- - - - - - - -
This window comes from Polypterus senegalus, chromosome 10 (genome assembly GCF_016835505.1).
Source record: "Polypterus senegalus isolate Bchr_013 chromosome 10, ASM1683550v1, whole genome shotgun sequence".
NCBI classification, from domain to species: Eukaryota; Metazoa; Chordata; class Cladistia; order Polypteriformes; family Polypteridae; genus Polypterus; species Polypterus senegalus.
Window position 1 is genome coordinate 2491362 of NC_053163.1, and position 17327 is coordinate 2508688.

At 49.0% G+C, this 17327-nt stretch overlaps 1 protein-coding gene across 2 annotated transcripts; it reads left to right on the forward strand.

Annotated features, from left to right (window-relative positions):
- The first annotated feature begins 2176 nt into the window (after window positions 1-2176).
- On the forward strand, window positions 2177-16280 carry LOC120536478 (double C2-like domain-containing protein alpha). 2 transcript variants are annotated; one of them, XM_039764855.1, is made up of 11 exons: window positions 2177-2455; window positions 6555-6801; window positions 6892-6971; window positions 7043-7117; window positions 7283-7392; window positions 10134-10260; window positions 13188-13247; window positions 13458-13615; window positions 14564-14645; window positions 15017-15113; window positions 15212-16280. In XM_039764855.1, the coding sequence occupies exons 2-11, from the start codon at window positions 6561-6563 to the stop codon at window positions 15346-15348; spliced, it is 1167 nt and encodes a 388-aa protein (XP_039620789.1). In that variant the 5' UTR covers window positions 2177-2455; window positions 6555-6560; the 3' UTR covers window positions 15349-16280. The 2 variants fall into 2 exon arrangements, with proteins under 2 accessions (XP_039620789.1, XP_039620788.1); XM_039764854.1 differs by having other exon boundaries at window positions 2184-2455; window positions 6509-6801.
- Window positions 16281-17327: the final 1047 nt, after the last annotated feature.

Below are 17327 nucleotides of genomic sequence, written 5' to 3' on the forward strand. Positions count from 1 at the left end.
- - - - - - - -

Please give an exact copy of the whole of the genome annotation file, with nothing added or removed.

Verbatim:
This window comes from Polypterus senegalus, chromosome 10 (genome assembly GCF_016835505.1).
Source record: "Polypterus senegalus isolate Bchr_013 chromosome 10, ASM1683550v1, whole genome shotgun sequence".
NCBI classification, from domain to species: Eukaryota; Metazoa; Chordata; class Cladistia; order Polypteriformes; family Polypteridae; genus Polypterus; species Polypterus senegalus.
Window position 1 is genome coordinate 2491362 of NC_053163.1, and position 17327 is coordinate 2508688.

At 49.0% G+C, this 17327-nt stretch overlaps 1 protein-coding gene across 2 annotated transcripts; it reads left to right on the forward strand.

Annotated features, from left to right (window-relative positions):
- The first annotated feature begins 2176 nt into the window (after window positions 1-2176).
- On the forward strand, window positions 2177-16280 carry LOC120536478 (double C2-like domain-containing protein alpha). 2 transcript variants are annotated; one of them, XM_039764855.1, is made up of 11 exons: window positions 2177-2455; window positions 6555-6801; window positions 6892-6971; window positions 7043-7117; window positions 7283-7392; window positions 10134-10260; window positions 13188-13247; window positions 13458-13615; window positions 14564-14645; window positions 15017-15113; window positions 15212-16280. In XM_039764855.1, the coding sequence occupies exons 2-11, from the start codon at window positions 6561-6563 to the stop codon at window positions 15346-15348; spliced, it is 1167 nt and encodes a 388-aa protein (XP_039620789.1). In that variant the 5' UTR covers window positions 2177-2455; window positions 6555-6560; the 3' UTR covers window positions 15349-16280. The 2 variants fall into 2 exon arrangements, with proteins under 2 accessions (XP_039620789.1, XP_039620788.1); XM_039764854.1 differs by having other exon boundaries at window positions 2184-2455; window positions 6509-6801.
- Window positions 16281-17327: the final 1047 nt, after the last annotated feature.

Below are 17327 nucleotides of genomic sequence, written 5' to 3' on the forward strand. Positions count from 1 at the left end.